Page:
Regulation of Business Organizations in a Socialist Market Economy
Chapter 5: Shareholders and their rights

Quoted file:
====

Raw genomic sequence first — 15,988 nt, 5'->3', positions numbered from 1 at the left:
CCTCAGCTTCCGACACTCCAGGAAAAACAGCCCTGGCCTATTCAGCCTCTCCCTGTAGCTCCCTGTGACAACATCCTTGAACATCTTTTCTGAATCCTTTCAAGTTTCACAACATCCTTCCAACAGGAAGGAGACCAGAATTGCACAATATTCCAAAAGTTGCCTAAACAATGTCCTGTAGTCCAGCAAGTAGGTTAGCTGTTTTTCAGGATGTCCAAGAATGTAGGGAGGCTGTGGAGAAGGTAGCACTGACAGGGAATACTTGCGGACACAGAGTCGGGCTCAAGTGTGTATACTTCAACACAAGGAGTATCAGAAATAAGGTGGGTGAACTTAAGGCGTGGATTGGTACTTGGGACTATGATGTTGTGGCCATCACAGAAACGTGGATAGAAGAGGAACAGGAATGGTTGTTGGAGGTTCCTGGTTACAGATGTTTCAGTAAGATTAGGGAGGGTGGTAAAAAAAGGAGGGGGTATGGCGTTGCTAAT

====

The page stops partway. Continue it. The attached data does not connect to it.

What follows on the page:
Article 4 of the Company Law, an umbrella provision on shareholders' rights in China, states: 'The shareholders of a company shall enjoy such rights as earnings from assets, participation in major decision-making and selection of management personnel according to law'. This provision has given rise to some curious questions as to the nature of shareholders' interests, functions, rights, and powers in the company. Reading it together with the specific rights granted by other provisions of the Company Law to shareholders, one could have the impression that shareholders in China have more significant statutory rights than their counterparts in Anglo-American jurisdictions, especially with respect to 'participation in major decision-making'. For example, it is the shareholders, not directors, who decide the policy concerning dividend distribution in China. It is a separate question whether these rules are actually enforced to empower the Chinese shareholders. In addition, it has been argued that even those rules are not adequate to address the conflicts between minority and majority shareholders in a context where the state is often the majority shareholder in many companies. Conceptually, corporate law theorists in China divide shareholder rights into 'self-benefit rights' (zi yi quan) and 'co-benefit rights' (gong yi quan) based on the purpose of exercising a particular right. A self-benefit right is exercised directly for a shareholder's personal and own interest. In contrast, a co-benefit right is one for all the shareholders' interests, involving mainly shareholder rights in corporate governance and management.
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